Otago Rail Trail memories (All photos: Maria Grace)
Otago Rail Trail memories (All photos: Maria Grace)

TravelFebruary 6, 2021

We cycled the Otago Rail Trail with small kids, and it was a near-perfect trip

Otago Rail Trail memories (All photos: Maria Grace)
Otago Rail Trail memories (All photos: Maria Grace)

The Otago Central Rail Trail is one of our most famous and beloved cycle trails, and for good reason – but is it doable with young kids? Absolutely, writes Maria Grace.

Thought about a multi-day cycling trip with your primary-aged kids, but worried about how it would pan out? A month ago, we were too. Accommodation was booked, gear was packed, bribes of chocolate and pineapple lumps were ready in the pocket. But we didn’t yet know how it would actually turn out in the end.

We knew it would be an adventure – either in a really good way, or a really tiring one. And it was.

But what we didn’t expect was that it would be one of the greatest holidays we’ve ever had. The kids have already asked when we can go cycling again. If you want to know what we did, what we packed, and what made it awesomely kid-friendly, here’s the low-down on our trip.

We ‘did’ the Otago Central Rail Trail, but we didn’t do the whole trail

We started in the middle of the trail, at Oturehua, and worked our way down to Clyde. As a result, most of the trail was downhill: Oturehua stands near the highest point of the trail at 500m, and Clyde is at only 173m. It was a deliberate decision to go from high to low because we had the sneaking suspicion that the six-year-old really, really didn’t like cycling uphill.

Heading from Lauder to Omakau, with the six-year-old in the lead in the distance

We averaged just 15km a day

I know adults can easily ride 40-50km a day and tend to complete the entire Rail Trail (152km) within three to five days, but 15km was about as much as our six-year-old daughter was capable cycling independently. So we cycled at her pace.

In hindsight, that’s what ended up making this trip a real holiday. We loitered. In Omakau, we spent the entire afternoon in the backyard of a pub, shaded under a chestnut tree and playing yard games the proprietors of the hotel had set up for us. We climbed rock formations around Tiger Hill and explored remains of old workers’ cottages near Poolburn Gorge. Aside from rain which we were trying to get out of on our first day, there was never any “rush” to get to places.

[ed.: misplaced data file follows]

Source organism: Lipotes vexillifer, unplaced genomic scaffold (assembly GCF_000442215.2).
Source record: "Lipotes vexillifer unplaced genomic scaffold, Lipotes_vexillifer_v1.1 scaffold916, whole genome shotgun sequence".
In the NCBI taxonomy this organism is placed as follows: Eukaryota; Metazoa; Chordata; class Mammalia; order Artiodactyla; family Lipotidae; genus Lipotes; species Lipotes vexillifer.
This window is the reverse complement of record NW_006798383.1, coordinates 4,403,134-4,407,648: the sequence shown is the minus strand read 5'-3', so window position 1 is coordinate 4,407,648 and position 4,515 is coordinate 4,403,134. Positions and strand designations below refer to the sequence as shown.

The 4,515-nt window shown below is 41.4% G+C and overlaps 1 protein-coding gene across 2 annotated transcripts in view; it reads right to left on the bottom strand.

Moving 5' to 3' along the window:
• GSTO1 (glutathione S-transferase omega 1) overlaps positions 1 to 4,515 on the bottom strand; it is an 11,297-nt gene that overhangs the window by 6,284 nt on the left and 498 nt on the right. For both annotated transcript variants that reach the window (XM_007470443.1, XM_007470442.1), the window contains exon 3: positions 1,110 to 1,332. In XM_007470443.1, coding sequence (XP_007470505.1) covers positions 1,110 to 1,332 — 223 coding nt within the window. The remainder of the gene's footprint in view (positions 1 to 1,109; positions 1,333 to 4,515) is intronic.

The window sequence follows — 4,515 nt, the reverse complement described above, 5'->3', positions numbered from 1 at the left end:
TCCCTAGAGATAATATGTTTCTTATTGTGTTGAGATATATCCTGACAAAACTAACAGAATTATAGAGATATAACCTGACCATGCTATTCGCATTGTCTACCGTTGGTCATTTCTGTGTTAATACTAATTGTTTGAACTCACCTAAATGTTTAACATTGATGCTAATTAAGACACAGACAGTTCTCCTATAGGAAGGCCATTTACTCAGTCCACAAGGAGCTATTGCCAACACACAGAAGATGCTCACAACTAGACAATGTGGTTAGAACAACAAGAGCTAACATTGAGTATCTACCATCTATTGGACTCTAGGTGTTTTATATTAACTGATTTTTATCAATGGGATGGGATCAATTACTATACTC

As a result, my main emotional memory of the trip is simply the ease and comfort of simply hanging out as a family.

What the ground looked like in Oturehua, Central Otago – on Boxing Day.

We towed a tandem trailer for our gear

A lucky TradeMe buy from many years ago, our Thule Chariot is a convertible pram / trailer which can fit two children up to the age of around six (after that it starts resembling a can of sardines – well-packed but very hard to get anything in or out of).

While we weren’t planning to tow any of our kids in a trailer, we decided to bring it along for two reasons. One was storing gear: things fit in a trailer much easier than they do in a pannier bag. And two, if our six-year-old really threw a wobbly and refused to cycle, we could fit her inside the trailer, tie her bike on top of it and move on.

And it turns out that’s exactly how it worked. On our very first day, a sleety Southerly rain started lashing Ida Valley within 10 minutes of setting off and we realised to our horror that we hadn’t packed any gloves. Soon, everyone’s hands were numb with cold. The six-year-old started howling, which we tried to pacify with Pineapple Lumps dealt out at 200m intervals. But she continued howling so fiercely the lolly dropped from her mouth, which made her howl even louder. It was at that point we stuck her in the trailer, tied her little bike on top of it and… moved on.

Luckily, the rain soon gave way to sunshine and the six-year-old’s declaration that she was ready to cycle again – and we never used the trailer for anything other than storing gear again.

Overlooking Ida Valley, between Oturehua and Lauder

We ‘car-hopped’ at the end of each day